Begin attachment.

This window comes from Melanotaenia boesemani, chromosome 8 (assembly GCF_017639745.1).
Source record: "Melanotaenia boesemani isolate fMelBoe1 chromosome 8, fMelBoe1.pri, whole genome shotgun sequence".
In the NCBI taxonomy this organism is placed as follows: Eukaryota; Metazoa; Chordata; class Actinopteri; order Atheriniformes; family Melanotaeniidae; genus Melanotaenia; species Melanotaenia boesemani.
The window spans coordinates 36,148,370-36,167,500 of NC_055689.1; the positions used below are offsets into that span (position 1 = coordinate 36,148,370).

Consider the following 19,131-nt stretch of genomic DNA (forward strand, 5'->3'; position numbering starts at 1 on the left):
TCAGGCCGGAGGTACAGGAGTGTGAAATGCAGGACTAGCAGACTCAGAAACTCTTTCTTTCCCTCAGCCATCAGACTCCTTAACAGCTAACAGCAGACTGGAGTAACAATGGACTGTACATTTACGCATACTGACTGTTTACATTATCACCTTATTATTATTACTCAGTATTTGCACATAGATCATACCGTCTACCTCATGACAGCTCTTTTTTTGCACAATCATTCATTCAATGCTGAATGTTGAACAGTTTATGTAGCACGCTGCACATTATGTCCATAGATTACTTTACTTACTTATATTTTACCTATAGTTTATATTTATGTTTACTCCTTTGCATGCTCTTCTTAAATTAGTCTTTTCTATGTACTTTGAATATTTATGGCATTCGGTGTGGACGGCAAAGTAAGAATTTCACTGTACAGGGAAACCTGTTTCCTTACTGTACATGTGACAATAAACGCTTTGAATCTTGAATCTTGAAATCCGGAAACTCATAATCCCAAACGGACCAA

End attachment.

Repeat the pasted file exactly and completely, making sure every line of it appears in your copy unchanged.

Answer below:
This window comes from Melanotaenia boesemani, chromosome 8 (assembly GCF_017639745.1).
Source record: "Melanotaenia boesemani isolate fMelBoe1 chromosome 8, fMelBoe1.pri, whole genome shotgun sequence".
In the NCBI taxonomy this organism is placed as follows: Eukaryota; Metazoa; Chordata; class Actinopteri; order Atheriniformes; family Melanotaeniidae; genus Melanotaenia; species Melanotaenia boesemani.
The window spans coordinates 36,148,370-36,167,500 of NC_055689.1; the positions used below are offsets into that span (position 1 = coordinate 36,148,370).

Consider the following 19,131-nt stretch of genomic DNA (forward strand, 5'->3'; position numbering starts at 1 on the left):
TCAGGCCGGAGGTACAGGAGTGTGAAATGCAGGACTAGCAGACTCAGAAACTCTTTCTTTCCCTCAGCCATCAGACTCCTTAACAGCTAACAGCAGACTGGAGTAACAATGGACTGTACATTTACGCATACTGACTGTTTACATTATCACCTTATTATTATTACTCAGTATTTGCACATAGATCATACCGTCTACCTCATGACAGCTCTTTTTTTGCACAATCATTCATTCAATGCTGAATGTTGAACAGTTTATGTAGCACGCTGCACATTATGTCCATAGATTACTTTACTTACTTATATTTTACCTATAGTTTATATTTATGTTTACTCCTTTGCATGCTCTTCTTAAATTAGTCTTTTCTATGTACTTTGAATATTTATGGCATTCGGTGTGGACGGCAAAGTAAGAATTTCACTGTACAGGGAAACCTGTTTCCTTACTGTACATGTGACAATAAACGCTTTGAATCTTGAATCTTGAAATCCGGAAACTCATAATCCCAAACGGACCAA